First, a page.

Here’s a few tips for using a Git pre-commit hook.
Keep your hook script in source control
Commit your hook script (say
pre-commit.sh) at the root of your project and
include the installation instructions in your README/documentation to encourage
all developers use it.
Installation is nothing more than:
ln -s ../../pre-commit.sh .git/hooks/pre-commit
Then everyone benefits from running the same set of tests before committing and updates are picked up automatically.
Stash unstaged changes before running tests
Ensure that code that isn’t part of the prospective commit isn’t tested within
your pre-commit script. This is missed by many sample pre-commit scripts but is
easily achieved with
# pre-commit.sh STASH_NAME="pre-commit-$(date +%s)" git stash save -q --keep-index $STASH_NAME # Test prospective commit ... STASHES=$(git stash list) if [[ $STASHES == "$STASH_NAME" ]]; then git stash pop -q fi
-q flags specify quiet mode.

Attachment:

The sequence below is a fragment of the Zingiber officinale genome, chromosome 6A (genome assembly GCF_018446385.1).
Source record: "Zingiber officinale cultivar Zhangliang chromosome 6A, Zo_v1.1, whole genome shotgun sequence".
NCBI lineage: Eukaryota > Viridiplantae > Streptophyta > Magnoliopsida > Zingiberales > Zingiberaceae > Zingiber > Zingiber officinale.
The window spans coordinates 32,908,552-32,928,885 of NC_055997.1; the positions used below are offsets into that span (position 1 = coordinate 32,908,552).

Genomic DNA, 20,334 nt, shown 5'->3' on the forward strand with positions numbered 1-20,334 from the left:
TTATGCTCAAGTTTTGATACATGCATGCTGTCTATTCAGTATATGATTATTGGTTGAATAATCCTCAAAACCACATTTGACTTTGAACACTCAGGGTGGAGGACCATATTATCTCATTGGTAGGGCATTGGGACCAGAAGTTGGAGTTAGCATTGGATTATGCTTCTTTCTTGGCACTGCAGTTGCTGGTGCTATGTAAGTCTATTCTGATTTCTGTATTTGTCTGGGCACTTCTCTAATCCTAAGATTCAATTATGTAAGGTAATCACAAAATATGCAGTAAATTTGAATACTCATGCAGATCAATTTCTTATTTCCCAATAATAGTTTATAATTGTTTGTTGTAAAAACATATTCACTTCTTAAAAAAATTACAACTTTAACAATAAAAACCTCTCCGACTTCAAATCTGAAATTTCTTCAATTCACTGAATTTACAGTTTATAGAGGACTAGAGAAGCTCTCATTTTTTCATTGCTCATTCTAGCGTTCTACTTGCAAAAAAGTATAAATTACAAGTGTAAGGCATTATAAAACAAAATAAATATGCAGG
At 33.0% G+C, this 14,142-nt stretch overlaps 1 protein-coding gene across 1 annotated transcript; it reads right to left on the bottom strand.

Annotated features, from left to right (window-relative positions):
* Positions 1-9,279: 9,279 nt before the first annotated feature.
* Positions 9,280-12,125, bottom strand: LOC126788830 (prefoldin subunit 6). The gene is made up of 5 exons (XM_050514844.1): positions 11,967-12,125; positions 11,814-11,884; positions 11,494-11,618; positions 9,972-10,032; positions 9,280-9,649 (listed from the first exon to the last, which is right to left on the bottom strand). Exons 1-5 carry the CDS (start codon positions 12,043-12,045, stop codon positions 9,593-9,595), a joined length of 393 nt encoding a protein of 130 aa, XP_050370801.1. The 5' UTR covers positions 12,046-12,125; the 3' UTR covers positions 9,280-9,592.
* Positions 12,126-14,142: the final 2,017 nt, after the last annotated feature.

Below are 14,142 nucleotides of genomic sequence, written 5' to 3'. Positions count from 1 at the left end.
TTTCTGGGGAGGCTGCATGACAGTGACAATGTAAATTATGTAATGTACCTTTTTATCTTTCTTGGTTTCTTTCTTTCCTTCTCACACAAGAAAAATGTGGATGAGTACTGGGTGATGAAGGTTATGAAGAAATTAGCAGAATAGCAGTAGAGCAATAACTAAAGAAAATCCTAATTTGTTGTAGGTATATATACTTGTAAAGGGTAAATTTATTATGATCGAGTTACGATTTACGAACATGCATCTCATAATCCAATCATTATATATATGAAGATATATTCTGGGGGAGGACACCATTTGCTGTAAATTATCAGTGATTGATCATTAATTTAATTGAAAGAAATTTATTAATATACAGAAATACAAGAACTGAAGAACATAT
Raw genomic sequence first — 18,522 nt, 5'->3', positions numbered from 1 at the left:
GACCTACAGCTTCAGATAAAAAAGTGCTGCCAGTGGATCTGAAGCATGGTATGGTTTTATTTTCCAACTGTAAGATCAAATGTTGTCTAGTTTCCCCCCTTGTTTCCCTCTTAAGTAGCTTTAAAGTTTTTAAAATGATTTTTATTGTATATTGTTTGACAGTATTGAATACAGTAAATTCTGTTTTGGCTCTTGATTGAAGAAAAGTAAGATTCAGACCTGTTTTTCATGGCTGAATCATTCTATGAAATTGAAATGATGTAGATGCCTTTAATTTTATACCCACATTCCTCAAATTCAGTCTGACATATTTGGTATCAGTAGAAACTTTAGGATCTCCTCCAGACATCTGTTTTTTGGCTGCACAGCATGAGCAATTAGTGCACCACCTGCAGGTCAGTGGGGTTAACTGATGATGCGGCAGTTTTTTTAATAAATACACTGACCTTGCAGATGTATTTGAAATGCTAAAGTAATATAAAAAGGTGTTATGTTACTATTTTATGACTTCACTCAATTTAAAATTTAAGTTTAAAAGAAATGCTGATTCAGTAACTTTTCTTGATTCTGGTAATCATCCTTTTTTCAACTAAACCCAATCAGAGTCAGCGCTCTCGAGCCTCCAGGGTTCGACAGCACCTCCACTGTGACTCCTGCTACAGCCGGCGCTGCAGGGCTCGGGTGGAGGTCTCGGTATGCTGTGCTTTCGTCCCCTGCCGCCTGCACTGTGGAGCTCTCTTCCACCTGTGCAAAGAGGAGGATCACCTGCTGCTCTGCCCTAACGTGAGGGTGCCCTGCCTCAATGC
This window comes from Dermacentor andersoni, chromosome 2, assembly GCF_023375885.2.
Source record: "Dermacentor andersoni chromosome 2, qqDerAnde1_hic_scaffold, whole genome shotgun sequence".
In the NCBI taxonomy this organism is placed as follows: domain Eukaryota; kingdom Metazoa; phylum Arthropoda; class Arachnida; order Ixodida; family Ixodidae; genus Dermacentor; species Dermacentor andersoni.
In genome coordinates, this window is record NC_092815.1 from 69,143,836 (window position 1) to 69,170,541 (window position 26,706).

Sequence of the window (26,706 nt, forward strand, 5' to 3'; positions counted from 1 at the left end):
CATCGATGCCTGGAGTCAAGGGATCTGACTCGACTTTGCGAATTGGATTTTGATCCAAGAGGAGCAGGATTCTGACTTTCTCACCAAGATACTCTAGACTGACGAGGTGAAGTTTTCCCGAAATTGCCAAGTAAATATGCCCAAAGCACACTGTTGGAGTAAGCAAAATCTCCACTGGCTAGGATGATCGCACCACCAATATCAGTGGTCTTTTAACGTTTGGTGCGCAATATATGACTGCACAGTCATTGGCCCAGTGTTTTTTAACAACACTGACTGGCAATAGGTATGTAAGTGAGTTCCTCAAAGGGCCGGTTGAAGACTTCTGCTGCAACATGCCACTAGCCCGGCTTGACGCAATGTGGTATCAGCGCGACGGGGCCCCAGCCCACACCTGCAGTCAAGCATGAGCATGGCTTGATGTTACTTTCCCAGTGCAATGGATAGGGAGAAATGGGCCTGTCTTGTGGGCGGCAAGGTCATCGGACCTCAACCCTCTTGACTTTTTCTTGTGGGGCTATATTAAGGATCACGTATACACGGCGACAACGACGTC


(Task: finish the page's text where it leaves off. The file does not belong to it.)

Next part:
Run your test suite before each commit
It’s best to have a script (say
run_tests.sh) that encapsulates the standard
arguments to your test runner so your pre-commit script doesn’t fall out of
date. Something like:
# pre-commit.sh git stash -q --keep-index ./run_tests.sh RESULT=$? git stash pop -q [ $RESULT -ne 0 ] && exit 1 exit 0
where a sample
run_tests.sh implementation for a Django project may look like:
# run_tests.sh ./manage.py test --settings=settings_test -v 2
Skip the pre-commit hook sometimes
Be aware of the
--no-verify option to
git commit. This bypasses the
pre-commit hook when committing, which is useful if you have just manually run
your test suite and don’t need to see it run again when committing.
I use git aliases to make this easy:
# ~/.bash_aliases alias gc='git commit' alias gcv='git commit --no-verify'
Search yo.. code for debugging code
At some point, someone will try and commit a file containing
import pdb; pdb.set_trace()
or some other debugging code. This can be easily avoided using the
pre-commit.sh file to grep the staged codebase and abort the commit if
forbidden strings are found.
Here’s an example that looks for
FILES_PATTERN='\.(js|coffee)(\..+)?$' FORBIDDEN='console.log' git diff --cached --name-only | \ grep -E $FILES_PATTERN | \ GREP_COLOR='4;5;37;41' xargs grep --color --with-filename -n $FORBIDDEN && echo 'COMMIT REJECTED Found "$FORBIDDEN" references. Please remove them before commiting' && exit 1
It’s straightforward to extend this code block to search for other terms.